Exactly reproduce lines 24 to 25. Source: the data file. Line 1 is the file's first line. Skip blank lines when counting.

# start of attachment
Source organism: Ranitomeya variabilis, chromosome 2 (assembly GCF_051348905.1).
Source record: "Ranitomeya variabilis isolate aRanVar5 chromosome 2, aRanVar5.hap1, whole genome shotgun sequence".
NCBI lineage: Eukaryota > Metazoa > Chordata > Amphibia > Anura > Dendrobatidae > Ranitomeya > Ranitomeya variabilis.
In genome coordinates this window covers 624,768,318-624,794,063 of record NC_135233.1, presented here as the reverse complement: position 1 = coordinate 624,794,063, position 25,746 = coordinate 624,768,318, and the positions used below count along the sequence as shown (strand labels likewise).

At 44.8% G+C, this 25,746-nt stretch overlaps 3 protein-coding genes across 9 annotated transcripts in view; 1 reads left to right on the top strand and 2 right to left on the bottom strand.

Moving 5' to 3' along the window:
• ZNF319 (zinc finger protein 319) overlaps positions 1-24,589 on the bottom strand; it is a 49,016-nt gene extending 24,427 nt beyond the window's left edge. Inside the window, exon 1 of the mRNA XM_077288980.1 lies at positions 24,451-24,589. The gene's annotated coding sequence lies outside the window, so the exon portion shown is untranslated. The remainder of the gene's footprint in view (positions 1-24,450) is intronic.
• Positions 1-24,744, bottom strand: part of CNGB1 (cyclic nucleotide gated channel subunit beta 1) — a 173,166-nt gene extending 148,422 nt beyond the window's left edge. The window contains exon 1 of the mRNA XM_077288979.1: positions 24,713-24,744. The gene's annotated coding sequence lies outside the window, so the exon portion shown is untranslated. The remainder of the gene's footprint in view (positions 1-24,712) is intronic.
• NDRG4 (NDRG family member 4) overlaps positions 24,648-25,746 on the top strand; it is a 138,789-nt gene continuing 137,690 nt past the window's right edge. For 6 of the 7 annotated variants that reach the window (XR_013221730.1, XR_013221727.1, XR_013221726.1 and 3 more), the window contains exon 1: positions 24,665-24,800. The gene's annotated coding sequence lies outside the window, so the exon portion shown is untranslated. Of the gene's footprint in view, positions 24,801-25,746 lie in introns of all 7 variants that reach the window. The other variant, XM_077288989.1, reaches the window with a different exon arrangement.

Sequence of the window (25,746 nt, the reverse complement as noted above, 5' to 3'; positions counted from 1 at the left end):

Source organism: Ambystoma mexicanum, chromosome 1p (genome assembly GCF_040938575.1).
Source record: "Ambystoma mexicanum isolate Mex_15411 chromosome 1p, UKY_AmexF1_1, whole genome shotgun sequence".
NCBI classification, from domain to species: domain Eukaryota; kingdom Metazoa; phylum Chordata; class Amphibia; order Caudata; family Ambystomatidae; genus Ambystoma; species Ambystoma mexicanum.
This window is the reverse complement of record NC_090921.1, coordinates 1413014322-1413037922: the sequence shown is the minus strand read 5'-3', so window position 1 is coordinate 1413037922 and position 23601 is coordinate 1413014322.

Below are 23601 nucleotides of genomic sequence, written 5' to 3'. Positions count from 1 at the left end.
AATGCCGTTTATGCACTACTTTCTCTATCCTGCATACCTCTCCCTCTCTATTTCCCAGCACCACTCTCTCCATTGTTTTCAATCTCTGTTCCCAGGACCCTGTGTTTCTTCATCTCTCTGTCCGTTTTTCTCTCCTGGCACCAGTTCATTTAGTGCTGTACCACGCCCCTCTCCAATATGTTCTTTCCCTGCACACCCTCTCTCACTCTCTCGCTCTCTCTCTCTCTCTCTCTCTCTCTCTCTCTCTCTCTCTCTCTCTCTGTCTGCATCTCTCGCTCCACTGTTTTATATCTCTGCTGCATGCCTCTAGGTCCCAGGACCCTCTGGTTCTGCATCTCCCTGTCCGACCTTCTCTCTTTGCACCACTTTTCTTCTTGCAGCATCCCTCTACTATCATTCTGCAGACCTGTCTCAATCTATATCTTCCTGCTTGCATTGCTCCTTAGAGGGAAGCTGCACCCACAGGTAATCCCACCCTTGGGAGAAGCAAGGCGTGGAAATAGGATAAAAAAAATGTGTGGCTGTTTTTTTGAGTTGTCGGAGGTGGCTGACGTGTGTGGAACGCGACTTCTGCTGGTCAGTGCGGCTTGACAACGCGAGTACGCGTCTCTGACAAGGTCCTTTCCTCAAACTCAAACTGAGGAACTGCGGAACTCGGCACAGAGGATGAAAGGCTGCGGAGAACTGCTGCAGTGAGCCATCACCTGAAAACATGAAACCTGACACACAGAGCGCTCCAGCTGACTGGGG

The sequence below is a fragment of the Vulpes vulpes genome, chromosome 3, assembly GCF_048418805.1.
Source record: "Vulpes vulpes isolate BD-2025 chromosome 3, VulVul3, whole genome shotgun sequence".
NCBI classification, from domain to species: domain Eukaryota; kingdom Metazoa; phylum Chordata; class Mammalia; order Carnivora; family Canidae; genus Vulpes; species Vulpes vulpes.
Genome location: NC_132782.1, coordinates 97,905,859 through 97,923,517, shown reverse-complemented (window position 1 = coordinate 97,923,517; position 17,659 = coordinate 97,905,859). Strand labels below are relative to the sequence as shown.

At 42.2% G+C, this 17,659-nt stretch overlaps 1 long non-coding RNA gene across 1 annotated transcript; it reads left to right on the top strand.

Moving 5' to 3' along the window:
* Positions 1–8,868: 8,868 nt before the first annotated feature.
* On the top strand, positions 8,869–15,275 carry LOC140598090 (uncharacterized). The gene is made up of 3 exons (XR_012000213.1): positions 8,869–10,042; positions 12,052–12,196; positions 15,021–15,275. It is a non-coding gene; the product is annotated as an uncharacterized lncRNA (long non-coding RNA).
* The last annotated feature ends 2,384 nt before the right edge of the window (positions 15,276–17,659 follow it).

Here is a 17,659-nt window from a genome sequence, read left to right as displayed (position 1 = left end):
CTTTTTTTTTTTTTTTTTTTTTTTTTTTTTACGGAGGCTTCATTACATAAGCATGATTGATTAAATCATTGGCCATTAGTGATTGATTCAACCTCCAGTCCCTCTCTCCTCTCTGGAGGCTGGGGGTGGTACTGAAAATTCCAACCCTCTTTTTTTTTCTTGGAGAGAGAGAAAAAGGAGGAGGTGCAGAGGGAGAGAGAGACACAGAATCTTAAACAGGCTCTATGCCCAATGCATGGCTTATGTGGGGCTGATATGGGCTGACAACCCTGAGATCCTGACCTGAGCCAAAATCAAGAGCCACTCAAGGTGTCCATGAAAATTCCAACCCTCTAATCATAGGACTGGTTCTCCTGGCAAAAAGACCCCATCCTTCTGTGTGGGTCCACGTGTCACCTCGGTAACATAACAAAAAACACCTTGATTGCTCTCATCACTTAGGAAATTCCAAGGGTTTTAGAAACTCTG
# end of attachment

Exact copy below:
* On the top strand, positions 8,869–15,275 carry LOC140598090 (uncharacterized). The gene is made up of 3 exons (XR_012000213.1): positions 8,869–10,042; positions 12,052–12,196; positions 15,021–15,275. It is a non-coding gene; the product is annotated as an uncharacterized lncRNA (long non-coding RNA).
* The last annotated feature ends 2,384 nt before the right edge of the window (positions 15,276–17,659 follow it).